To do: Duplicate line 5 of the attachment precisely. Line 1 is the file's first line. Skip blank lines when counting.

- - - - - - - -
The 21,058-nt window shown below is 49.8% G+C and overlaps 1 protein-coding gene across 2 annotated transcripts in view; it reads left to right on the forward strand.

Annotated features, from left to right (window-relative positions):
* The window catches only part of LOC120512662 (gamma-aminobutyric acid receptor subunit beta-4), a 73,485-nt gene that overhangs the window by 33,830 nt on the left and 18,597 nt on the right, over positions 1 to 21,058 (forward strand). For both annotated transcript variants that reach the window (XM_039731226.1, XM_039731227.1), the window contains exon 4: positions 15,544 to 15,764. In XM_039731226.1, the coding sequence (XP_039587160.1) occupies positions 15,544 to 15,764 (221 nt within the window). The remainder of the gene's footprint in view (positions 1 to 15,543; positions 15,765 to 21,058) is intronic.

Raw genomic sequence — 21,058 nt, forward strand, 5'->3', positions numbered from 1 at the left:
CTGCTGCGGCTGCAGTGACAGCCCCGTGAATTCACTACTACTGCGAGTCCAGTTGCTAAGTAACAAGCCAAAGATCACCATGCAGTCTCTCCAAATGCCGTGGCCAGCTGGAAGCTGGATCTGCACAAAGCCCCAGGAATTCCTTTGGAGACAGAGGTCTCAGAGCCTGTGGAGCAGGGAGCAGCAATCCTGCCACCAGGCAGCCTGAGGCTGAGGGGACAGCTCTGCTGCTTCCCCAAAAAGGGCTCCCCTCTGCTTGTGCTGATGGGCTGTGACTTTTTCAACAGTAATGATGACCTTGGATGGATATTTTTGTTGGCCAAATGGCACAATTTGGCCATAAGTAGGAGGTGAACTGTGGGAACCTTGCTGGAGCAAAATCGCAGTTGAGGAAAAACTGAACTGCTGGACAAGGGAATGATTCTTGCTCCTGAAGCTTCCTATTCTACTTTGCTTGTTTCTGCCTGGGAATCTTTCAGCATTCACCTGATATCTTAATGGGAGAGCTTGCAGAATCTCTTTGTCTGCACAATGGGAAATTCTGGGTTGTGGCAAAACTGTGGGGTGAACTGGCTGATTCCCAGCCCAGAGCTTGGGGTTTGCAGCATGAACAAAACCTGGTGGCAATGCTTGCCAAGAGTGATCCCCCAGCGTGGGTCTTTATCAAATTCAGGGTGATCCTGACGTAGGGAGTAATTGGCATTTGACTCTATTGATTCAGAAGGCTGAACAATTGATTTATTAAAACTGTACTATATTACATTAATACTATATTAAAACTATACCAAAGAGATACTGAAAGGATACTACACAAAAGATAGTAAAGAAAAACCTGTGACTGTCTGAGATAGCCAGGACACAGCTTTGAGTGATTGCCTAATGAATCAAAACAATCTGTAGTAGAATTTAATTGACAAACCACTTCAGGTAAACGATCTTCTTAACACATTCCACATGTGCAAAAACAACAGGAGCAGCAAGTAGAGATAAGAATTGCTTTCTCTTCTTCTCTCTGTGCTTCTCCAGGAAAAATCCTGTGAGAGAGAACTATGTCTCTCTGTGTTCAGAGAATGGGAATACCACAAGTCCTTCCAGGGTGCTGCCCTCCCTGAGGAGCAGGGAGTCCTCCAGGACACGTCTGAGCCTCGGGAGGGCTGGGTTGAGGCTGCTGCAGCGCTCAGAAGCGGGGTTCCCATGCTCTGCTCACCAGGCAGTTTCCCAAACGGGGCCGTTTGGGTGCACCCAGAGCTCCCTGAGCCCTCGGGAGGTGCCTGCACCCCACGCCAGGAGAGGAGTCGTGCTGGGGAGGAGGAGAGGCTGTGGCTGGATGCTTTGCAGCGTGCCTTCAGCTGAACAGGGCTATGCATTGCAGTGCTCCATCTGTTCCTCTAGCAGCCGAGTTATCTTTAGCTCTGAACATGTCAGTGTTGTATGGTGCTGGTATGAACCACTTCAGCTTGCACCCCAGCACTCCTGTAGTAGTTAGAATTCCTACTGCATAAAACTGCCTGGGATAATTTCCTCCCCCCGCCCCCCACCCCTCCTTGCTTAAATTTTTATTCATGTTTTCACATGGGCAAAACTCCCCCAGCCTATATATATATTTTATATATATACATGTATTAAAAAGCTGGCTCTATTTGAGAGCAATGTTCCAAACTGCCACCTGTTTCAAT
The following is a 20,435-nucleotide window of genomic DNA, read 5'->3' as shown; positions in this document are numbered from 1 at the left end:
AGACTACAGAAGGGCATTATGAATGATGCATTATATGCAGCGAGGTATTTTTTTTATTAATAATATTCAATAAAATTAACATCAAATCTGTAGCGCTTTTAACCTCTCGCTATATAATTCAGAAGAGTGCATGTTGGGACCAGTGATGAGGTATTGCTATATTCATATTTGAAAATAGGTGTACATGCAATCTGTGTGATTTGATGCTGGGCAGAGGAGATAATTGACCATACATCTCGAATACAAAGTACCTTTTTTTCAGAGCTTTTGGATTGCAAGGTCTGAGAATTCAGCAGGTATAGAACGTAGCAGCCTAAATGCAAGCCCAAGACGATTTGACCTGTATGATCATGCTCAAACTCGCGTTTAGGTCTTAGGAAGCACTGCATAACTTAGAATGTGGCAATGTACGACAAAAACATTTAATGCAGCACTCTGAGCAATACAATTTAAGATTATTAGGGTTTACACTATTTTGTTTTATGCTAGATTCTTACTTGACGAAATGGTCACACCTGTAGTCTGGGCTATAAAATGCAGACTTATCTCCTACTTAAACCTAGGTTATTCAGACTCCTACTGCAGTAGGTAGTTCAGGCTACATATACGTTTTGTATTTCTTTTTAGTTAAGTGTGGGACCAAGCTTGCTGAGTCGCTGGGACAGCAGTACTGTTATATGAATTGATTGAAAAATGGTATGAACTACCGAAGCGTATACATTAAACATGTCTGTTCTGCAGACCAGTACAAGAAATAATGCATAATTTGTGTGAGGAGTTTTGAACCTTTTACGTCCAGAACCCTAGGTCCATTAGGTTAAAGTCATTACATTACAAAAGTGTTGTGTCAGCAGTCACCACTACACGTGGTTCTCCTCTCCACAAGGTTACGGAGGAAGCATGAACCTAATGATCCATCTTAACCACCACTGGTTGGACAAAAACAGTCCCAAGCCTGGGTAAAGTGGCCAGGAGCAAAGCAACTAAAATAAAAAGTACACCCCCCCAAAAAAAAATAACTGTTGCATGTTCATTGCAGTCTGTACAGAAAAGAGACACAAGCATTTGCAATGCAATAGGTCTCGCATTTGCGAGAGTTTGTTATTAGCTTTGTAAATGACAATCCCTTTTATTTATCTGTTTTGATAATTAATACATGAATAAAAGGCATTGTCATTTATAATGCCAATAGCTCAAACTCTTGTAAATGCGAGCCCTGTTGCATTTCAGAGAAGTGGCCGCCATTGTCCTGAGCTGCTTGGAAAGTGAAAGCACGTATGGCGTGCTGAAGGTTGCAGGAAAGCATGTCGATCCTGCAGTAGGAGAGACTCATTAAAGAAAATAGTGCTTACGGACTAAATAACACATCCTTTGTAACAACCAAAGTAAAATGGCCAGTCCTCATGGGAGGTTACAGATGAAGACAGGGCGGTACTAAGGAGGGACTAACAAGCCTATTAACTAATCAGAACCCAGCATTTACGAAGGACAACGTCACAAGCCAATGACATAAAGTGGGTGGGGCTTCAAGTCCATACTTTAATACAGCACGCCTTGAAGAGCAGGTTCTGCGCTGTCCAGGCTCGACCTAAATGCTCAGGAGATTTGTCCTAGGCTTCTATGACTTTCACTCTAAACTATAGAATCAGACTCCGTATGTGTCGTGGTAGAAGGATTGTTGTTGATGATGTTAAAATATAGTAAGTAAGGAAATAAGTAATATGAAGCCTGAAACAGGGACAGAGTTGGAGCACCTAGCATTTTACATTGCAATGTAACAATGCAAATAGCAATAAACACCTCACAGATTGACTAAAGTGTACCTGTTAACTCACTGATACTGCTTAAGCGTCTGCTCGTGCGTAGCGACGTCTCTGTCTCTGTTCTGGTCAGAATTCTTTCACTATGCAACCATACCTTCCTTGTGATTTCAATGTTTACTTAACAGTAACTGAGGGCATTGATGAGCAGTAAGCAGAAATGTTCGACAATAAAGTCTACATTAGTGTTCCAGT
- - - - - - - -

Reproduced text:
CTGCTGCGGCTGCAGTGACAGCCCCGTGAATTCACTACTACTGCGAGTCCAGTTGCTAAGTAACAAGCCAAAGATCACCATGCAGTCTCTCCAAATGCCGTGGCCAGCTGGAAGCTGGATCTGCACAAAGCCCCAGGAATTCCTTTGGAGACAGAGGTCTCAGAGCCTGTGGAGCAGGGAGCAGCAATCCTGCCACCAGGCAGCCTGAGGCTGAGGGGACAGCTCTGCTGCTTCCCCAAAAAGGGCTCCCCTCTGCTTGTGCTGATGGGCTGTGACTTTTTCAACAGTAATGATGACCTTGGATGGATATTTTTGTTGGCCAAATGGCACAATTTGGCCATAAGTAGGAGGTGAACTGTGGGAACCTTGCTGGAGCAAAATCGCAGTTGAGGAAAAACTGAACTGCTGGACAAGGGAATGATTCTTGCTCCTGAAGCTTCCTATTCTACTTTGCTTGTTTCTGCCTGGGAATCTTTCAGCATTCACCTGATATCTTAATGGGAGAGCTTGCAGAATCTCTTTGTCTGCACAATGGGAAATTCTGGGTTGTGGCAAAACTGTGGGGTGAACTGGCTGATTCCCAGCCCAGAGCTTGGGGTTTGCAGCATGAACAAAACCTGGTGGCAATGCTTGCCAAGAGTGATCCCCCAGCGTGGGTCTTTATCAAATTCAGGGTGATCCTGACGTAGGGAGTAATTGGCATTTGACTCTATTGATTCAGAAGGCTGAACAATTGATTTATTAAAACTGTACTATATTACATTAATACTATATTAAAACTATACCAAAGAGATACTGAAAGGATACTACACAAAAGATAGTAAAGAAAAACCTGTGACTGTCTGAGATAGCCAGGACACAGCTTTGAGTGATTGCCTAATGAATCAAAACAATCTGTAGTAGAATTTAATTGACAAACCACTTCAGGTAAACGATCTTCTTAACACATTCCACATGTGCAAAAACAACAGGAGCAGCAAGTAGAGATAAGAATTGCTTTCTCTTCTTCTCTCTGTGCTTCTCCAGGAAAAATCCTGTGAGAGAGAACTATGTCTCTCTGTGTTCAGAGAATGGGAATACCACAAGTCCTTCCAGGGTGCTGCCCTCCCTGAGGAGCAGGGAGTCCTCCAGGACACGTCTGAGCCTCGGGAGGGCTGGGTTGAGGCTGCTGCAGCGCTCAGAAGCGGGGTTCCCATGCTCTGCTCACCAGGCAGTTTCCCAAACGGGGCCGTTTGGGTGCACCCAGAGCTCCCTGAGCCCTCGGGAGGTGCCTGCACCCCACGCCAGGAGAGGAGTCGTGCTGGGGAGGAGGAGAGGCTGTGGCTGGATGCTTTGCAGCGTGCCTTCAGCTGAACAGGGCTATGCATTGCAGTGCTCCATCTGTTCCTCTAGCAGCCGAGTTATCTTTAGCTCTGAACATGTCAGTGTTGTATGGTGCTGGTATGAACCACTTCAGCTTGCACCCCAGCACTCCTGTAGTAGTTAGAATTCCTACTGCATAAAACTGCCTGGGATAATTTCCTCCCCCCGCCCCCCACCCCTCCTTGCTTAAATTTTTATTCATGTTTTCACATGGGCAAAACTCCCCCAGCCTATATATATATTTTATATATATACATGTATTAAAAAGCTGGCTCTATTTGAGAGCAATGTTCCAAACTGCCACCTGTTTCAAT